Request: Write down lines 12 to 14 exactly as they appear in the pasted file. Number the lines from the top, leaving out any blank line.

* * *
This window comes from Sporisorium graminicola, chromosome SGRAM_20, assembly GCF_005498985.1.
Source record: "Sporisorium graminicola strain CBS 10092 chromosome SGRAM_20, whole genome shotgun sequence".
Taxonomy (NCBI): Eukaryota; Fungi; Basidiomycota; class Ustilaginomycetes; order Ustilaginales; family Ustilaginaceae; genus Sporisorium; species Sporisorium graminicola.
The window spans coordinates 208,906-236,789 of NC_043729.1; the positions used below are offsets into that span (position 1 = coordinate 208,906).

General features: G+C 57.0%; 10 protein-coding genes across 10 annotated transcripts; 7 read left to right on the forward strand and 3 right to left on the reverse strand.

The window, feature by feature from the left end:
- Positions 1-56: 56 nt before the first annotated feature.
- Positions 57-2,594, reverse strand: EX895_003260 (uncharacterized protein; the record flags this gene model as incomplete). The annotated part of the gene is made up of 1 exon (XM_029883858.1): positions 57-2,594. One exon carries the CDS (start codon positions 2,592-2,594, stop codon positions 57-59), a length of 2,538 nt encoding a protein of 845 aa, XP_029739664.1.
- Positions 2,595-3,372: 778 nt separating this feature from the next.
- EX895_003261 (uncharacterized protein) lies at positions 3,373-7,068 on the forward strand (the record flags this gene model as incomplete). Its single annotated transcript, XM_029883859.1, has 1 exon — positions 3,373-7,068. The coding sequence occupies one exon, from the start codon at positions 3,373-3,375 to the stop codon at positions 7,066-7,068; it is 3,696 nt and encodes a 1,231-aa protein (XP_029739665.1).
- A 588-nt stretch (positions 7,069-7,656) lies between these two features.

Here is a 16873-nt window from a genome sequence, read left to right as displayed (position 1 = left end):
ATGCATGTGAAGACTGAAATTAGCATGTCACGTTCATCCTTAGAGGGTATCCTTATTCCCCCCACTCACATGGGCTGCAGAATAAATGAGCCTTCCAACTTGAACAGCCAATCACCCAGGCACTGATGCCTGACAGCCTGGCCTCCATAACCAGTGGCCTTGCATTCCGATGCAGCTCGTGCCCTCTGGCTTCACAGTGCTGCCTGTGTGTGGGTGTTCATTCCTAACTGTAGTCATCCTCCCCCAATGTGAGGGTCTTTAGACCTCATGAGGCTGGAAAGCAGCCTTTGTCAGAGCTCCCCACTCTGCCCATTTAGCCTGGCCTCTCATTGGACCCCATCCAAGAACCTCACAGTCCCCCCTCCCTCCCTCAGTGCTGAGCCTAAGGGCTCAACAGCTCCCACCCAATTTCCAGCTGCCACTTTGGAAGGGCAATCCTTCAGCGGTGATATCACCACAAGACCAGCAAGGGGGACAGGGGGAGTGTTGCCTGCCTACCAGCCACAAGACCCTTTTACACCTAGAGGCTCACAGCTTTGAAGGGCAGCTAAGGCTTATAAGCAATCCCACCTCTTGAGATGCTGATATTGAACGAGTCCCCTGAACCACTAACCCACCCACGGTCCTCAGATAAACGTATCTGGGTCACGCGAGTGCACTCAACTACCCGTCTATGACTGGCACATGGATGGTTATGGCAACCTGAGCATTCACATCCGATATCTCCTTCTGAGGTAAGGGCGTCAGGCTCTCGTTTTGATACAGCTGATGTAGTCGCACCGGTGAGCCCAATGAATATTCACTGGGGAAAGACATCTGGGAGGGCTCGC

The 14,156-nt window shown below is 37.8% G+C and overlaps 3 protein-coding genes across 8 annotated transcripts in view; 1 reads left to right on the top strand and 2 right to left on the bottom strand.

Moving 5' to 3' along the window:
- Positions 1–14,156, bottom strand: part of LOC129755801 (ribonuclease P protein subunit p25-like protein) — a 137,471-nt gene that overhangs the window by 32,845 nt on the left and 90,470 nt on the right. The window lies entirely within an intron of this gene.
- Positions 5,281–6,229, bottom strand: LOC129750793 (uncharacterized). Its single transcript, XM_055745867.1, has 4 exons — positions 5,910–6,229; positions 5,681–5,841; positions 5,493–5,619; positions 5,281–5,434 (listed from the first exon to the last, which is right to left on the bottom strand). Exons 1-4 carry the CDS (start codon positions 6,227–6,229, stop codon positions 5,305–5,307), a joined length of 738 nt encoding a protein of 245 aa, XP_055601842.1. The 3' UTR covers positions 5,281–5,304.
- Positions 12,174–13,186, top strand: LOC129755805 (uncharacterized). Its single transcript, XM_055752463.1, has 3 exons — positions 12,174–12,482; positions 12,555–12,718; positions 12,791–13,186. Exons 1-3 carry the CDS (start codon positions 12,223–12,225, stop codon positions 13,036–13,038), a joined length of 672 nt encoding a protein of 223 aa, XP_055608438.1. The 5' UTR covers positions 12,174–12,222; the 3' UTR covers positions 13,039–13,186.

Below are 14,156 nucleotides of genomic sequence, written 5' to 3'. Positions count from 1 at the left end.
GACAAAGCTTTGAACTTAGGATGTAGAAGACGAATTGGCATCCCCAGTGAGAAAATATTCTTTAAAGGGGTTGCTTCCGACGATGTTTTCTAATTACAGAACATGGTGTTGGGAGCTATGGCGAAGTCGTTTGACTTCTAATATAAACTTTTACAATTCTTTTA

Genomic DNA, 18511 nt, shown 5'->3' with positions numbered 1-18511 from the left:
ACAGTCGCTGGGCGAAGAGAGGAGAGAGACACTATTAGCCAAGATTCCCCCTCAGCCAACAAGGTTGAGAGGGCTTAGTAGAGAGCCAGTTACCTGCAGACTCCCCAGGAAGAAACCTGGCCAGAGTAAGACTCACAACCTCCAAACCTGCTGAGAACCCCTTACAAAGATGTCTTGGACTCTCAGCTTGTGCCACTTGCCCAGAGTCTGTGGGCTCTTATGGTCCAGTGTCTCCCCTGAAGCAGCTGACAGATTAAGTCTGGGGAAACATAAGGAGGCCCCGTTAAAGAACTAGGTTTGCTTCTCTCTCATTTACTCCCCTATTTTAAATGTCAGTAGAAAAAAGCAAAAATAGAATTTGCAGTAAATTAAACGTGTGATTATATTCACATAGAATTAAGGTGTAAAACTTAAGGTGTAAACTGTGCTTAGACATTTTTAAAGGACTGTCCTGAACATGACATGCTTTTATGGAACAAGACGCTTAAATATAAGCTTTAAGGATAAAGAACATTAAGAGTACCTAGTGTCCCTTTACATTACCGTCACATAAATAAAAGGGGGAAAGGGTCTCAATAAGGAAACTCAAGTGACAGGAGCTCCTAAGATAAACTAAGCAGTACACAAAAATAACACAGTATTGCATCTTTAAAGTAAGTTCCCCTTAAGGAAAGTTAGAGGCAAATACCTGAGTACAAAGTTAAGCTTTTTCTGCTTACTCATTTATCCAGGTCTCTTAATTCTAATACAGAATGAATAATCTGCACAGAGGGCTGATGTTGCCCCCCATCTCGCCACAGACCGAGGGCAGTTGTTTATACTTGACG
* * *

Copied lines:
Here is a 16873-nt window from a genome sequence, read left to right as displayed (position 1 = left end):
ATGCATGTGAAGACTGAAATTAGCATGTCACGTTCATCCTTAGAGGGTATCCTTATTCCCCCCACTCACATGGGCTGCAGAATAAATGAGCCTTCCAACTTGAACAGCCAATCACCCAGGCACTGATGCCTGACAGCCTGGCCTCCATAACCAGTGGCCTTGCATTCCGATGCAGCTCGTGCCCTCTGGCTTCACAGTGCTGCCTGTGTGTGGGTGTTCATTCCTAACTGTAGTCATCCTCCCCCAATGTGAGGGTCTTTAGACCTCATGAGGCTGGAAAGCAGCCTTTGTCAGAGCTCCCCACTCTGCCCATTTAGCCTGGCCTCTCATTGGACCCCATCCAAGAACCTCACAGTCCCCCCTCCCTCCCTCAGTGCTGAGCCTAAGGGCTCAACAGCTCCCACCCAATTTCCAGCTGCCACTTTGGAAGGGCAATCCTTCAGCGGTGATATCACCACAAGACCAGCAAGGGGGACAGGGGGAGTGTTGCCTGCCTACCAGCCACAAGACCCTTTTACACCTAGAGGCTCACAGCTTTGAAGGGCAGCTAAGGCTTATAAGCAATCCCACCTCTTGAGATGCTGATATTGAACGAGTCCCCTGAACCACTAACCCACCCACGGTCCTCAGATAAACGTATCTGGGTCACGCGAGTGCACTCAACTACCCGTCTATGACTGGCACATGGATGGTTATGGCAACCTGAGCATTCACATCCGATATCTCCTTCTGAGGTAAGGGCGTCAGGCTCTCGTTTTGATACAGCTGATGTAGTCGCACCGGTGAGCCCAATGAATATTCACTGGGGAAAGACATCTGGGAGGGCTCGC

The 14,156-nt window shown below is 37.8% G+C and overlaps 3 protein-coding genes across 8 annotated transcripts in view; 1 reads left to right on the top strand and 2 right to left on the bottom strand.